To understand how Wall Street views the race between President Barack Obama and former Gov. Mitt Romney, visit the Center for Responsive Politics website, www.opensecrets.org/pres12/.
There you'll find that Obama's five largest sources of donations to his campaign are, in order, employees of the University of California, Microsoft, Google, the federal government and Harvard University.
Next, look at Romney's five biggest sources of donations. They are, in order, employees of Goldman Sachs, Bank of America, Morgan Stanley, JP Morgan and Credit Suisse Group five of the world's largest banking corporations.
There is little mystery why. Romney has flip-flopped on many issues.
But he has been remarkably consistent on the subject of Wall Street regulation. The businessman-candidate doesn't see much need for regulation.
He is especially contemptuous of the Dodd-Frank Wall Street Reform and Consumer Protection Act, calling it "the biggest kiss" to large banks and says he would repeal it. If it was a kiss, it was an unwanted advance.
As Sheila Bair, a Republican and former chairwoman of the Federal Deposit Insurance Corp., told American Banker last month, "It was more like a poke in the eye with a sharp stick."
The 2010 law gives regulators authority to designate large banks as systemically important. Romney maintains the designation implies they are too big to fail, and harms small banks. Bair says Dodd-Frank has had little or nothing to with small bank failures, and that the designation on big banks imposes stiffer regulations on them.
Importantly, Dodd-Frank adds transparency and regulation to previously opaque derivatives market, valued by Bloomberg news service at almost $650 trillion worldwide. Bad bets by AIG and others on the derivatives market worsened the crisis. The nation cannot afford an unfettered derivatives market.
In a debate during the Republican primary, Romney placed much of the blame for the housing crash on bad loans guaranteed by federally backed mortgage securitizers, Fannie Mae and Freddie Mac, and called the Community Reinvestment Act, a 1977 law designed to encourage banks to lend to lower-income people, a disaster.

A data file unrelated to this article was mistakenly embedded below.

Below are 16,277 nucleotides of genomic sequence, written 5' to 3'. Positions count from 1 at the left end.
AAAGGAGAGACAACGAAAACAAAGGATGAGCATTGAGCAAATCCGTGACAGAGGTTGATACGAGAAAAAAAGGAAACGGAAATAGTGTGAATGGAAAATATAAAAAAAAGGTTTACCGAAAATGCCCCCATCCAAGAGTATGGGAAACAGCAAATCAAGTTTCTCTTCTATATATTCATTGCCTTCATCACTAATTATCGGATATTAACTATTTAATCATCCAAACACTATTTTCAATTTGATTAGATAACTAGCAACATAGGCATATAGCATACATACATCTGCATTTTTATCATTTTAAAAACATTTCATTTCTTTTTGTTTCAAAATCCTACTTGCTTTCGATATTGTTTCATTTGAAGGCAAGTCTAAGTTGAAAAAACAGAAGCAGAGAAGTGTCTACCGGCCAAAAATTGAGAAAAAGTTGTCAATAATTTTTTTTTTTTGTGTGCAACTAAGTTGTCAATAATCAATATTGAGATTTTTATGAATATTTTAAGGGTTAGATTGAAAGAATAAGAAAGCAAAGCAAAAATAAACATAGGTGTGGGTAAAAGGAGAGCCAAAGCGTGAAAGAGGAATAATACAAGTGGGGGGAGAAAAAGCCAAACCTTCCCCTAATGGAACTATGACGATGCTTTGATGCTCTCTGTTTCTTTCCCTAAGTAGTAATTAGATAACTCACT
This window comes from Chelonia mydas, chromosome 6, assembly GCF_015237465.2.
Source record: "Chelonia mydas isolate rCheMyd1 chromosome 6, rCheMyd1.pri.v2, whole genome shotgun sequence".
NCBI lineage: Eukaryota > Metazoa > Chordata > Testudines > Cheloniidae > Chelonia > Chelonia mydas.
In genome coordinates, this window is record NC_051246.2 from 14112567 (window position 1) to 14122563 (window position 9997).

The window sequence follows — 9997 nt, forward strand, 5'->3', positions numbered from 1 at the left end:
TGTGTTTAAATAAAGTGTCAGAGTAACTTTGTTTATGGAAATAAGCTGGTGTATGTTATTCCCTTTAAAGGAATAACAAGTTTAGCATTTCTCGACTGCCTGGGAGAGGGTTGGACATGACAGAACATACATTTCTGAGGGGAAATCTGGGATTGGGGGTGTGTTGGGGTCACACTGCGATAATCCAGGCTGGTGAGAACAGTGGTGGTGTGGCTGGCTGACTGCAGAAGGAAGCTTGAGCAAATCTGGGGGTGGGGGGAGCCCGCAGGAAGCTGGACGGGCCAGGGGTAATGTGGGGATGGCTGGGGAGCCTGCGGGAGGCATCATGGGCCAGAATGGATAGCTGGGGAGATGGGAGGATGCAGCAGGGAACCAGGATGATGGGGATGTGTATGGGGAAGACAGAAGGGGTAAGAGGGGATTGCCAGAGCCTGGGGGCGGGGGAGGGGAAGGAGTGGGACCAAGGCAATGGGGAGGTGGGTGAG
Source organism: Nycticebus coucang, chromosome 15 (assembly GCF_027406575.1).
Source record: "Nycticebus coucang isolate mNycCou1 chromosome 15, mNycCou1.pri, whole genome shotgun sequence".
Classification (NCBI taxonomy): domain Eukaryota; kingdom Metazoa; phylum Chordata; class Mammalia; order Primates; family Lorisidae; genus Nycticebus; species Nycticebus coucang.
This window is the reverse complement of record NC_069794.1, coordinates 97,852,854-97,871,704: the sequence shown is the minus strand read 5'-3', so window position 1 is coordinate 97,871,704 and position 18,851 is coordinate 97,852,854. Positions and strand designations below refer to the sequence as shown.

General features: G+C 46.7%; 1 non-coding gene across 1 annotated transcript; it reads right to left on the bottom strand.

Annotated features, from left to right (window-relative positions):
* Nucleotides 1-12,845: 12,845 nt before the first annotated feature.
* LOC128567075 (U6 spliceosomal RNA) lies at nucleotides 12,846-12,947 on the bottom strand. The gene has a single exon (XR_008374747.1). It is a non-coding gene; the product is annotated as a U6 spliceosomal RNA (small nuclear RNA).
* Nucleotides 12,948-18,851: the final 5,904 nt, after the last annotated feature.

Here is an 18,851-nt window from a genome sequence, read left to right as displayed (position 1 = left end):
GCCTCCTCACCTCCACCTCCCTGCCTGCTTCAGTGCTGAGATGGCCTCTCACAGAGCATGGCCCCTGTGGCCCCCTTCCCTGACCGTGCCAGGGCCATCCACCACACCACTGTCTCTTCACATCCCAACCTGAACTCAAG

"When you have government play its heavy hand, markets blow up and people get hurt," Romney said during an early debate. "And the reason we have the housing crises we have is that the federal government played too heavy a role in our markets."
In its 545-page report, the Financial Crisis Inquiry Commission chaired by former California Treasurer Phil Angelides found that the Community Reinvestment Act "was not a significant factor in subprime lending."
Nor did the congressionally charged commission find that over-regulation led to the near-depression: "Lax mortgage regulation and collapsing mortgage-lending standards and practices created conditions that were ripe for mortgage fraud."
For his part, Obama began his administration by being far too timid toward Wall Street. His Justice Department failed to open serious investigations into wrongdoing on Wall Street. Four years later, he has aimed sharp words at the banks, and the feds have sued some of them. It is rather late.
On Obama's watch, big banks have grown bigger and their profits fatter. They have become too powerful. It's as if the crash of 2008 is a dim memory. The next president should confront the big banks, but it is not likely that either Obama or Romney would do so. Too big to fail has become too big for democracy.